Andrew Scheer had only one path that would take him to the leadership of the Conservative Party. On Saturday night, the Saskatchewan MP took it — beating front-runner Maxime Bernier by the narrowest of margins on the 13th and final ballot.
Scheer can chalk up his unexpected win to two factors: a strong showing by social conservatives and a poor one from Bernier in his home province of Quebec.
Scheer trailed the MP in Beauce riding throughout the count, surpassing him only on the final ballot to win with 50.95 per cent of the 33,800 points available, points spread evenly over Canada's 338 ridings. Bernier took the remaining 49.05 per cent.
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The points system had been a condition of the merger of the Canadian Alliance and Progressive Conservatives in 2003, in order to prevent the weaker PCs from being swamped by the Canadian Alliance and its huge list of members in Western Canada.
But the results suggest that there were no regional cleavages in this tight vote.
Scheer won the most points in British Columbia, Saskatchewan, Ontario and Atlantic Canada, while Bernier won in Alberta, Manitoba and Quebec — resulting in the unlikely situation of both Alberta and Quebec getting the Conservative leader they did not support.
Bernier underperforms in Quebec
A dominant performance in Quebec would have been key to a Bernier victory. Scheer had the greater potential for growth from ballot to ballot in the rest of the country, and Bernier needed a big number in his home province to hold off the challenge.
Instead, the candidate who raised funds from roughly half of all donors in Quebec and who led by a wide margin in the polls in the province took just 39.4 per cent of the points — less than 12 percentage points ahead of Scheer. By the final ballot, Bernier had 55.6 per cent of the 7,800 points in Quebec.
The metrics suggested he had the potential for much more than that. Instead, Bernier lost his own riding of Beauce by a margin of 51 to 49 per cent, as Scheer overshot expectations in Quebec by a significant margin.
Trost, Lemieux voters tip the balance
The signs that the result was going to be razor thin emerged on the first ballot. Bernier's target for having a reasonable expectation of victory was at least 30 per cent. He instead finished with 28.9 per cent, suggesting that the final result would come down to the wire.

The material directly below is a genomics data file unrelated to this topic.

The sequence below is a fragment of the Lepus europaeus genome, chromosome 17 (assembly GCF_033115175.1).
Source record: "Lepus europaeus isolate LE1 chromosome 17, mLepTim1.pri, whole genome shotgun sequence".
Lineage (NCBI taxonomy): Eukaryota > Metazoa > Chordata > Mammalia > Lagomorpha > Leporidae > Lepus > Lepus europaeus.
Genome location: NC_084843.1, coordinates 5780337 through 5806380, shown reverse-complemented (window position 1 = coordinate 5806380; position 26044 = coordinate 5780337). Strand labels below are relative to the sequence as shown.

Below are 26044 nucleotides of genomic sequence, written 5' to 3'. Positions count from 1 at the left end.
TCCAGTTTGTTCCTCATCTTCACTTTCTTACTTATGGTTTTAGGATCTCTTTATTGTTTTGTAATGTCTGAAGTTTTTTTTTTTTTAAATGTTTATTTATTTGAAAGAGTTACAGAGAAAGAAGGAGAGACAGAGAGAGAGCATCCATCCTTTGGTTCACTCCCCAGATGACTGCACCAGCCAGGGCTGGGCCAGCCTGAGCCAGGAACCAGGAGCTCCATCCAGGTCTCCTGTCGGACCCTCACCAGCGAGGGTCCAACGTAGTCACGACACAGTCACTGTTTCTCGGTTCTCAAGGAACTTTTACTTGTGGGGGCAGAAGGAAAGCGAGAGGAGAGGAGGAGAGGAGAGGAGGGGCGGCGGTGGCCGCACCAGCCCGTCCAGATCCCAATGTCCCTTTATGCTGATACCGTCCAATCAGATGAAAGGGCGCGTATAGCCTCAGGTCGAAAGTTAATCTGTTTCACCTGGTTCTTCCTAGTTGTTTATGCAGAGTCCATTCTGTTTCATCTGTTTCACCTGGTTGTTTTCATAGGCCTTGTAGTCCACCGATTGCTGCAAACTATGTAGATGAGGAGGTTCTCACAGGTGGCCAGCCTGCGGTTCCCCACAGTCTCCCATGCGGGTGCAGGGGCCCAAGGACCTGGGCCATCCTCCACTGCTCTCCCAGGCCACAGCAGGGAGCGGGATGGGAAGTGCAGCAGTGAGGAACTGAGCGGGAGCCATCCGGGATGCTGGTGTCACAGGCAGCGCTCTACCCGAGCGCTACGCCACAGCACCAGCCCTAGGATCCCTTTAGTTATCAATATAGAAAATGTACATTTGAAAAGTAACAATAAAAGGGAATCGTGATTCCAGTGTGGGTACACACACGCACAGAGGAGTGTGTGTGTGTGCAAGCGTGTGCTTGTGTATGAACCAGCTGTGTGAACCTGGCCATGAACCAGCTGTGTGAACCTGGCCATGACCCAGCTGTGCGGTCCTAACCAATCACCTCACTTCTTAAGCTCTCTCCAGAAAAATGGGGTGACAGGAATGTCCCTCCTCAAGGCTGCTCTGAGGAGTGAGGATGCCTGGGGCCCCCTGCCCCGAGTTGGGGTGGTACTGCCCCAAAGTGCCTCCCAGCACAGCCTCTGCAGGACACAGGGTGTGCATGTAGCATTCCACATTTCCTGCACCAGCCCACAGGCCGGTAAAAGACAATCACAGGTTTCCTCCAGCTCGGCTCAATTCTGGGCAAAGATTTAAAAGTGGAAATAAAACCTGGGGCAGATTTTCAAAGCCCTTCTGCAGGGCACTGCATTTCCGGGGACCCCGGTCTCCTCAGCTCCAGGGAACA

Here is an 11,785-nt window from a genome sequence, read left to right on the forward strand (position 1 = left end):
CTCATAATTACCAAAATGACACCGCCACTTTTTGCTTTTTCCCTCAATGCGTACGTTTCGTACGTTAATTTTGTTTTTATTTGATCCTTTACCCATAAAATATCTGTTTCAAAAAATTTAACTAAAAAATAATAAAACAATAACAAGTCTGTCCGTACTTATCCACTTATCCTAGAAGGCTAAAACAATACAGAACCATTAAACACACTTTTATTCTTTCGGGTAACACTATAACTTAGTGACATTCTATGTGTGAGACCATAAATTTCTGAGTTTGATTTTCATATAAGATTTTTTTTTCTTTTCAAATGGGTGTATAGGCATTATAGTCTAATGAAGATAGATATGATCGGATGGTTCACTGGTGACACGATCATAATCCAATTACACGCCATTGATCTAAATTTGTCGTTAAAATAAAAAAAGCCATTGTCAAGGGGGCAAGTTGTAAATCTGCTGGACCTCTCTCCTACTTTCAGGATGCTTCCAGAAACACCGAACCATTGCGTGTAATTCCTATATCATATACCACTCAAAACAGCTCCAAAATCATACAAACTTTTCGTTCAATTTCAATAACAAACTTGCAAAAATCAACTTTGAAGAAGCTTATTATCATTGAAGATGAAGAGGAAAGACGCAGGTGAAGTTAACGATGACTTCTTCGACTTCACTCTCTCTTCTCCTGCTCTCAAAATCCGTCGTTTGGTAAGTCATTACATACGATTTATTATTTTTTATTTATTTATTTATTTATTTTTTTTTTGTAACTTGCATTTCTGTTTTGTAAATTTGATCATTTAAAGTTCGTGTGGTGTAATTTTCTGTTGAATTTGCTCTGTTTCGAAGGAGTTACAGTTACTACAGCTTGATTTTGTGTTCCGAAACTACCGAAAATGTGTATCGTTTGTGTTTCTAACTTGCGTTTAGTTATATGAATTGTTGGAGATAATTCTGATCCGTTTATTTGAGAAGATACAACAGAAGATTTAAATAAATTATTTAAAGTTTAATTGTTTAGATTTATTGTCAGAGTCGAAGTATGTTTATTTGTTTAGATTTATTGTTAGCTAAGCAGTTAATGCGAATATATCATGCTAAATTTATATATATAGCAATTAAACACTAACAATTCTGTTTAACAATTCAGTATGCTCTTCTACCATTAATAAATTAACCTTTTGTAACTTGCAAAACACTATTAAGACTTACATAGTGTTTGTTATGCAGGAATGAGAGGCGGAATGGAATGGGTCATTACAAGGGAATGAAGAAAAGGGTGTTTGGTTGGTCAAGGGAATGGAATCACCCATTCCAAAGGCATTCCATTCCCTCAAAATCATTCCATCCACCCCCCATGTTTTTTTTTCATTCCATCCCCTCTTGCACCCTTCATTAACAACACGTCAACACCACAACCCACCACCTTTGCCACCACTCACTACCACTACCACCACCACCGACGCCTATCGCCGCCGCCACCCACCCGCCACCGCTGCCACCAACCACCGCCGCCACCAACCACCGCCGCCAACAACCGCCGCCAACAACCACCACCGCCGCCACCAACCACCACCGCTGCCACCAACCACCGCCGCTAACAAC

Scheer's 21.8 per cent share of the points beat expectations — particularly at the expense of Erin O'Toole, who at 10.7 per cent of the points on the first ballot was below his target. But Scheer's high number alone might not have been enough. Instead, it was the strong results for fellow social conservatives Brad Trost and Pierre Lemieux that helped deliver victory.
In fourth place, Trost finished unexpectedly high on the first ballot with 8.4 per cent of the points. Combined with Lemieux, the two social conservatives had 15.7 per cent of the points.
The social conservative vote, however, did not grow much from there. On the last ballot when both Lemieux and Trost were present, their share of the points had increased marginally to just 16.2 per cent. But they went over to Scheer in such large numbers that they played an important role in his victory.
Bernier maintained a lead of about seven to eight points as candidates were eliminated — until Lemieux dropped off the ballot. The gap between Bernier and Scheer closed significantly as Scheer took about 28 per cent of Lemieux's points to just six per cent for Bernier (Trost took the lion's share).
The margin between the two candidates dropped again when Trost was subsequently eliminated and Scheer gained 57 per cent of Trost's points to just 27 per cent for Bernier.
O'Toole delivers final blow
Buoyed by these social conservative voters, Scheer closed the gap to just two points of Bernier on the penultimate ballot. The final decision would come to O'Toole's supporters and those he had gained through the preferential ballot — including a large proportion of Lisa Raitt's and Michael Chong's voters.
Scheer won 59 per cent of O'Toole's points, giving him just enough to inch ahead of Bernier.
That Scheer prevailed among voters who had backed O'Toole, Chong and Raitt, along with the supporters of Lemieux and Trost, suggests that Scheer was able to bridge the divide between the two traditional wings of the party.
But it was a near-run thing. With just a slightly better performance in Quebec, Bernier would be the new leader of the Conservative Party today. Taking just a few more of O'Toole's voters would have also flipped the result, or not splitting the supporters of Kellie Leitch with Scheer.
In the end, the ballot-to-ballot results eked out the slimmest of victories for Scheer — the only kind he had a hope of winning.